Three out of the fifteen projects funded by AFSA are drug trials. A fourth study lays the groundwork for cloning the structure of a naturally produced chemical in the body that is known to produce analgesia and has great potential for minimizing the painful symptoms of FMS and CFS. The remaining eleven projects funded by AFSA deal primarily with uncovering physiological abnormalities in FMS and CFS patients, which should help form a basis for identifying disease markers and better therapies.

A summary of the projects funded by AFSA can be viewed by clicking here. Although the majority of studies funded by AFSA don’t relate to treatments, efforts are being made to stimulate more grant applicants to submit proposals in the area of testing existing pharmacological interventions and jump-starting new drug development. The shift in emphasis from looking at physiological abnormalities to focusing on treatment is intended to help patients now, so that they can more easily ride out the time needed to solve the many mysteries behind FMS and CFS.

In November of 1998, AFSA received a ruling from the IRS stating that it had passed the five-year test confirming AFSA as a public benefit charity as opposed to a private foundation. Further explanation of this ruling is provided below, but it basically means that AFSA has been operating in a manner similar to the estimated projections provided to the IRS in the initial 1993 application. From a tax perspective, the ruling means that all contributions given to AFSA will remain tax-deductible to the fullest extent allowed by law (this is not the case for private foundations).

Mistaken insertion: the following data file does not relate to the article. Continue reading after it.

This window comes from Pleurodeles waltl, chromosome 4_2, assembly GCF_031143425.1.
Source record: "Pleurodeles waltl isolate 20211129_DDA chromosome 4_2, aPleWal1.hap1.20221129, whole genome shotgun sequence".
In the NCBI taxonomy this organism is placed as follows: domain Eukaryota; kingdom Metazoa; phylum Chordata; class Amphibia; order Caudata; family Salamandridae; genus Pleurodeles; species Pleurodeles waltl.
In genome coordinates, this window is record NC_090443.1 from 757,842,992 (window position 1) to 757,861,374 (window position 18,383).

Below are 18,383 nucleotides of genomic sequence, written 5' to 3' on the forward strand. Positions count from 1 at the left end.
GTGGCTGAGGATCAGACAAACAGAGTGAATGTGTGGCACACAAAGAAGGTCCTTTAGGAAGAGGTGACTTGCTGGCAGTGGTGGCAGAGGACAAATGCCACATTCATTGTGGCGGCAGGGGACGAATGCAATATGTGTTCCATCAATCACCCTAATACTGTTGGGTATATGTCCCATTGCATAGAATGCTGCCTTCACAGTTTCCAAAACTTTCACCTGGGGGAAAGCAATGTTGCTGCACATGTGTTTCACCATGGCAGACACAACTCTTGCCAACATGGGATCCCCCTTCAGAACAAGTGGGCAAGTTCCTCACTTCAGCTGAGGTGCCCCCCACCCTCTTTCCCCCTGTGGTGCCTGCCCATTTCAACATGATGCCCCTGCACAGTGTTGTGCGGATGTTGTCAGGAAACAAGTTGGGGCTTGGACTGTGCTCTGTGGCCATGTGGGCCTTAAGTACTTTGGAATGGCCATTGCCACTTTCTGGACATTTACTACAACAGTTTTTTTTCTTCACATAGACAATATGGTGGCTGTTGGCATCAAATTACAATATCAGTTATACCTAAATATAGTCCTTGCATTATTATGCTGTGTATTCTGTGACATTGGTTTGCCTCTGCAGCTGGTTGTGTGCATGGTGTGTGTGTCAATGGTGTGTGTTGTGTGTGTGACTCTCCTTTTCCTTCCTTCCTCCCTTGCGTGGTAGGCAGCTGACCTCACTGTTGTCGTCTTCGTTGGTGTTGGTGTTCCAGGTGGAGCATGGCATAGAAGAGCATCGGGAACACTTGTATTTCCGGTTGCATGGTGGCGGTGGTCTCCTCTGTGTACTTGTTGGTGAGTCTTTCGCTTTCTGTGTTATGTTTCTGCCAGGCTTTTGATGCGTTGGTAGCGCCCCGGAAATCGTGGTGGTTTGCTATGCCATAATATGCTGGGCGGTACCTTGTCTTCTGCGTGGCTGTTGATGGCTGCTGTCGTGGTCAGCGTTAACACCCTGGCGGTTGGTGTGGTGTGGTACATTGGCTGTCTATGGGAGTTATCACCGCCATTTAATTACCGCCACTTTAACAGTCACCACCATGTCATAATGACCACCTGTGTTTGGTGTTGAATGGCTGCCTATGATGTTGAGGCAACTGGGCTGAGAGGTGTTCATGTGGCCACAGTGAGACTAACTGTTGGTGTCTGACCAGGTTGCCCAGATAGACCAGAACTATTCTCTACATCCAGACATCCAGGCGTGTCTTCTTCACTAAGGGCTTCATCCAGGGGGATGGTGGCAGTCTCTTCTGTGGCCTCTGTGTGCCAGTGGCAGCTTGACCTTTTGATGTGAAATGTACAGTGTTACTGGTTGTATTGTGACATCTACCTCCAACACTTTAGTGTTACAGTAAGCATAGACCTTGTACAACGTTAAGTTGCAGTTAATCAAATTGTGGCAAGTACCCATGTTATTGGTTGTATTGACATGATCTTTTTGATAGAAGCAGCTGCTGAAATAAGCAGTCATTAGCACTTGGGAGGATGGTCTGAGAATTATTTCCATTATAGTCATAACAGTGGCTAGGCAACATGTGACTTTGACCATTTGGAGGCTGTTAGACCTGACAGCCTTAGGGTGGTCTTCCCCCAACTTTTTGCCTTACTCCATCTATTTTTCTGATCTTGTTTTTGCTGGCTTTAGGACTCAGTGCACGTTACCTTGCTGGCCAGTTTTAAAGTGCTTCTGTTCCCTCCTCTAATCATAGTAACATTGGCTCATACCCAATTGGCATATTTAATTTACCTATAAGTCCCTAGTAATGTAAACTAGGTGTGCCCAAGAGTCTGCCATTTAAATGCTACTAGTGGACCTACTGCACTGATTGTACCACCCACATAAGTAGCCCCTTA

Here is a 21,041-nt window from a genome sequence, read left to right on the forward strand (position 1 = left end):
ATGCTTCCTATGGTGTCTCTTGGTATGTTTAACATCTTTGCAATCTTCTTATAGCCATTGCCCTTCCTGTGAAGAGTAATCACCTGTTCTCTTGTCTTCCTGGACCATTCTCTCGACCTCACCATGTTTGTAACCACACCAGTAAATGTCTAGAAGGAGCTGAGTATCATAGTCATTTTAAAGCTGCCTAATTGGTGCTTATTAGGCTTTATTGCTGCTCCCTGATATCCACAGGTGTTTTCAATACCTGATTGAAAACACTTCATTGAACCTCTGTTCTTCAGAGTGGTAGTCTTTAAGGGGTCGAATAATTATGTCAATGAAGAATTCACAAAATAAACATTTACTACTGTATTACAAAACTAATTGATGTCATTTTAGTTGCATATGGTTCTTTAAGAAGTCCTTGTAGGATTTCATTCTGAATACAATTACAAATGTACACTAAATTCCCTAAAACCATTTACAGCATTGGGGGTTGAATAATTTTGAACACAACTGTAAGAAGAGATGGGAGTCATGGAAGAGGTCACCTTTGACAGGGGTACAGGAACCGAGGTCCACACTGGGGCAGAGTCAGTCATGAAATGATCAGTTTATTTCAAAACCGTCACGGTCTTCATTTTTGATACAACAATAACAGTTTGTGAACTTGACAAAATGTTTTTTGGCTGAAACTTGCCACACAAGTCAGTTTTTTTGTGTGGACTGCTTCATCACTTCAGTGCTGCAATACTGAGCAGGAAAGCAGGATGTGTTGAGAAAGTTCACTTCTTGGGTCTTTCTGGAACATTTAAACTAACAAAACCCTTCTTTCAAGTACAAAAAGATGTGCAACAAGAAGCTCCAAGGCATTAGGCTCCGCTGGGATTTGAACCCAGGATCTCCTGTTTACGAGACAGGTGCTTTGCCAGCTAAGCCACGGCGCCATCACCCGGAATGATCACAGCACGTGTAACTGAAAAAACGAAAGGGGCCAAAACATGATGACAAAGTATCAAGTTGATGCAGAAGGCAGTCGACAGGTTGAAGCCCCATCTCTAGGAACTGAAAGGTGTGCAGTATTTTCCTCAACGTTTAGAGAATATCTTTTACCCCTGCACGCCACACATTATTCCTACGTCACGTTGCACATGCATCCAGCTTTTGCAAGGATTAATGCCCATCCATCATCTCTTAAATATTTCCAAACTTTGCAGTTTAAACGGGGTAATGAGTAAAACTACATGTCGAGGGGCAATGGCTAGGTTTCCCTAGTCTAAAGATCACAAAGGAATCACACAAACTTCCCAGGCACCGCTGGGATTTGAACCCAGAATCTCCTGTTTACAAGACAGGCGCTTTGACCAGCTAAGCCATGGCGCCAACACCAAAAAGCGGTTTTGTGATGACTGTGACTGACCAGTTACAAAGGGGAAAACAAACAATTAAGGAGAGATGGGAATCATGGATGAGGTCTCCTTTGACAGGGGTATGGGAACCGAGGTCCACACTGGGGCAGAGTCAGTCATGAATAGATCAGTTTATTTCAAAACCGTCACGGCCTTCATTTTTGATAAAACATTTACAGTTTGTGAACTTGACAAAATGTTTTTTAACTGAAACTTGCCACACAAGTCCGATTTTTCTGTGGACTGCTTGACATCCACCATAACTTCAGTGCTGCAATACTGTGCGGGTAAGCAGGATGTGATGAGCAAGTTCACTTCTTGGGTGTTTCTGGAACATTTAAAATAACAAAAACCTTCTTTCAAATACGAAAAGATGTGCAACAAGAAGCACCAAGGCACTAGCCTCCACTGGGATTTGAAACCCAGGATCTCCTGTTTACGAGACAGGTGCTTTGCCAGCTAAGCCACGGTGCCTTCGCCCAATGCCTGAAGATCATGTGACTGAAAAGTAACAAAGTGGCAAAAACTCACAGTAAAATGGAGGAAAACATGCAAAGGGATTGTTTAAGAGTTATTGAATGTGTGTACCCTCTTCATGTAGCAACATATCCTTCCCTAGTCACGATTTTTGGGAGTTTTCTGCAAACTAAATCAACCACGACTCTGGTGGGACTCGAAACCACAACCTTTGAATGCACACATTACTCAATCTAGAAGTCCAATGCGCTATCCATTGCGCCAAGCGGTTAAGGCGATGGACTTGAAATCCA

AFSA’s revenues (from contributions and sales) have grown from roughly $18,000 in its first year of operation which ended in June of 1994, to about $250,000 in the fifth year which ended in June of 1998. Nearly 10,000 caring people have made donations to AFSA during the past five years and we are continuing to grow at a healthy pace. A detailed accounting of AFSA’s fiscal year as well as comparisons to previous years, can be seen by clicking here. The steady growth of AFSA during its first five years is not only gratifying, but it also sends a signal that thousands of people would like to see AFSA fulfill its mission—to fund research on FMS and CFS that will lead to effective treatments now and a cure in the not-so-distant future.

As you read through this five-year report, I hope it will become clear to you that AFSA is working on your behalf and that your contributions are crucial for AFSA to do its job.

Best wishes to all.

Kristin Thorson
Founder and Presiden